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Preparing Students for Industry by Integrating Commercial Software into Coursework

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2015 ASEE Annual Conference & Exposition


Seattle, Washington

Publication Date

June 14, 2015

Start Date

June 14, 2015

End Date

June 17, 2015





Conference Session

Software Applications in ET Programs

Tagged Division

Engineering Technology

Page Count


Page Numbers

26.1249.1 - 26.1249.13



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Paper Authors


Joseph A. Untener P.E. University of Dayton

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Joe is a professor of Engineering Technology at the University of Dayton. With degrees from General Motors Institute and Purdue University, and experience with General Motors and other engineering and manufacturing companies, he teaches courses in Mechanical Engineering Technology, and co-authors text with Robert L. Mott.

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Robert L. Mott University of Dayton

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Robert L. Mott, P.E. is professor emeritus of engineering technology at the University of Dayton. He is a member of ASEE, SME, and ASME. He is a Fellow of ASEE and a recipient of the ASEE James H. McGraw Award. He is a recipient of the SME Education Award. He holds the Bachelor of Mechanical Engineering degree from General Motors Institute (Now Kettering University) and the Master of Science in Mechanical Engineering from Purdue University. He has authored the textbooks; Applied Fluid Mechanics 7th ed. and Machine Elements in Mechanical Design 5th ed., published by Pearson/Prentice-Hall; Applied Strength of Materials 5th ed. with CRC Press and the 6th edition is in preparation.

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Buck Jones Engineered Software

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Jones graduated from the University of Tennessee with a Bachelor’s of Science in Engineering Physics and Christian Brothers University with a MBA specializing in Finance and Marketing. He has spent over 25 years in engineering, sales, marketing, and training positions. His experiences and education have afforded him the opportunity to develop collaborative agreements with customers, marketing teams, manufacturers, engineers and vendors which enhanced product value; have created prototypes, created product opportunities, and value analysis and value engineering.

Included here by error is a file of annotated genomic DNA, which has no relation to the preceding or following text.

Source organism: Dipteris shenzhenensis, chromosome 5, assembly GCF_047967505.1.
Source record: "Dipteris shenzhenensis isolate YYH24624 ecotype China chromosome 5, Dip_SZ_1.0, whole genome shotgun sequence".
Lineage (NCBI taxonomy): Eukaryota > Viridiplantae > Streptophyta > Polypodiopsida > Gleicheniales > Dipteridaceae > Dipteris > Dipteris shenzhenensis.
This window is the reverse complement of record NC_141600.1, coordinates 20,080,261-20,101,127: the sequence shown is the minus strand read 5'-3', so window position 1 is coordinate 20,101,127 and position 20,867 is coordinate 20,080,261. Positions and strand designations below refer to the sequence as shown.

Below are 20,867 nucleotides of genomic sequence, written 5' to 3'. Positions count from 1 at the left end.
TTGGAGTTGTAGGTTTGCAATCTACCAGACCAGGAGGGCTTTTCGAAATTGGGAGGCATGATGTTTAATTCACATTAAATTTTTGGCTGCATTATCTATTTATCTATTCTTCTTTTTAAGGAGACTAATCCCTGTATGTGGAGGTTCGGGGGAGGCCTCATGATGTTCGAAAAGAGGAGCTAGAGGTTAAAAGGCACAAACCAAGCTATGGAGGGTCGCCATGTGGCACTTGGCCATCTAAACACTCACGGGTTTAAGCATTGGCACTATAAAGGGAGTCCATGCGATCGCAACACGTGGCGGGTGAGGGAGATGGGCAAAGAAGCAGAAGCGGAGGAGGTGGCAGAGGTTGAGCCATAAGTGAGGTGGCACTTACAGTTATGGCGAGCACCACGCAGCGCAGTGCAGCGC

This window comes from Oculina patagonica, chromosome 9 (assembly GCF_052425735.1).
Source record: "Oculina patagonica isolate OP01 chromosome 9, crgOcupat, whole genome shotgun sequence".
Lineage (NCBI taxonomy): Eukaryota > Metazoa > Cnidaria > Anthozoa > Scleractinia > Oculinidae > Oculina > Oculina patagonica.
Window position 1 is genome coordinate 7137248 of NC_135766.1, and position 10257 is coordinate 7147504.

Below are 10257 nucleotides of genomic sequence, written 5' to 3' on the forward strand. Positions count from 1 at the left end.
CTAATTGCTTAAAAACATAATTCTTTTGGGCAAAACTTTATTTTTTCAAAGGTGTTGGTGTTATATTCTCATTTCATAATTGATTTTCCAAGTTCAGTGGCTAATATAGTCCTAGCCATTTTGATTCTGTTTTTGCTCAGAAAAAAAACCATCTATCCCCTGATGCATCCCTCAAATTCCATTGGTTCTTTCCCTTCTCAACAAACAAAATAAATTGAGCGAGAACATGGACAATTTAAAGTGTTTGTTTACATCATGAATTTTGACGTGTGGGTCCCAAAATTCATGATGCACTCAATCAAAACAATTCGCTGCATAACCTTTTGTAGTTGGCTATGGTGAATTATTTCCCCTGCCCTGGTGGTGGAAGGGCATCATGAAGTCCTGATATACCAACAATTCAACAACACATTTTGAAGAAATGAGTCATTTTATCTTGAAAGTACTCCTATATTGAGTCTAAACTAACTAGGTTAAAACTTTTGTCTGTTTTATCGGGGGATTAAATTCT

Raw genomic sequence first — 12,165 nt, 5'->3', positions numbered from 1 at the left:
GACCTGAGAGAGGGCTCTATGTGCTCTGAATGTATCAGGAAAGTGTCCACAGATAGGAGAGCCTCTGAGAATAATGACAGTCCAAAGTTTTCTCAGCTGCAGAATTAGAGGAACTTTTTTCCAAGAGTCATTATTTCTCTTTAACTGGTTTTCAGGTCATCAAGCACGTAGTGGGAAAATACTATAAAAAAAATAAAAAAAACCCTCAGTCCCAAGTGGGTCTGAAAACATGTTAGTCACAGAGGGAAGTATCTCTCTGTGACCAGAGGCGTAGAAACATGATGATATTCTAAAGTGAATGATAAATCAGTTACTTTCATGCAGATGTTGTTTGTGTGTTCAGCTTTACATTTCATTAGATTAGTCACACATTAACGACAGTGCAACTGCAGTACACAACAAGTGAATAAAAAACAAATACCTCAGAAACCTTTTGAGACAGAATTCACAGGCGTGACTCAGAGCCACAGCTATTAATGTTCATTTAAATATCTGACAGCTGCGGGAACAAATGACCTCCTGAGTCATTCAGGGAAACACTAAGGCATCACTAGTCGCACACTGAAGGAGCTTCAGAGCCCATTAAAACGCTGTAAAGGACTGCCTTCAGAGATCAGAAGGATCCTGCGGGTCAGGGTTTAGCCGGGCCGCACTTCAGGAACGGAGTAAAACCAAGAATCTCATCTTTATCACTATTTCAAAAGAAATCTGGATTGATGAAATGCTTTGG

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Preparing Students for Industry by Integrating Commercial Software into CourseworkJoseph A. Untener, University of Dayton, Dayton, OhioRobert L. Mott, University of Dayton, Dayton, OhioBuck E. Jones, Engineered Software Inc., Lacey, WashingtonThe “automation” of engineering tasks has been an issue in engineering education since at least thetime of the first handheld calculator. Whether or not to require the use of “trig tables” is an argumentsettled long ago, but the role of software in engineering education continues to be a topic of discussion.Graduates are best positioned to serve industry well if their courses offer them BOTH the undergirdingfoundation AND a familiarity with the use of commercial software that automates these processes.Faculty should not have to choose between a strictly traditional course format OR training on the use ofsoftware. Instead, students need a firm grasp of the underlying concepts including the ability tomanually calculate solutions, but also must be ready to move to a work environment where thesecalculations are often automated.This paper presents one model that addresses this topic from the development of the textbook all theway through the delivery of the student experience by individual faculty members. In this case, textbook authors partnered successfully with an engineering software company and continue to work withinstructors of the course to close the loop on the educational experience. The authors worked tointegrate software seamlessly into a traditional text that has been successful over six previous editions.The result was a simple integration with no additional costs or contracts. Google analytics are used toshow use of the software, monitor the degree of student engagement, and offer feedback to instructors.This approach can result in a tremendous enhancement to a text, without requiring that instructorsmake a dramatic shift in their syllabi or teaching approach. It also yields the opportunity to close theloop with instructors who have adopted the text by providing feedback on the acceptance of thesoftware as a viable component of the course.This paper is jointly written by the textbook authors, the engineering software company, and facultyteaching the course with this new component after teaching it many times without this facet. Theintention is to present one model for updating a course to bring more practical application withoutlosing the foundational work that supports it.

Untener, J. A., & Mott, R. L., & Jones, B. (2015, June), Preparing Students for Industry by Integrating Commercial Software into Coursework Paper presented at 2015 ASEE Annual Conference & Exposition, Seattle, Washington. 10.18260/p.24586

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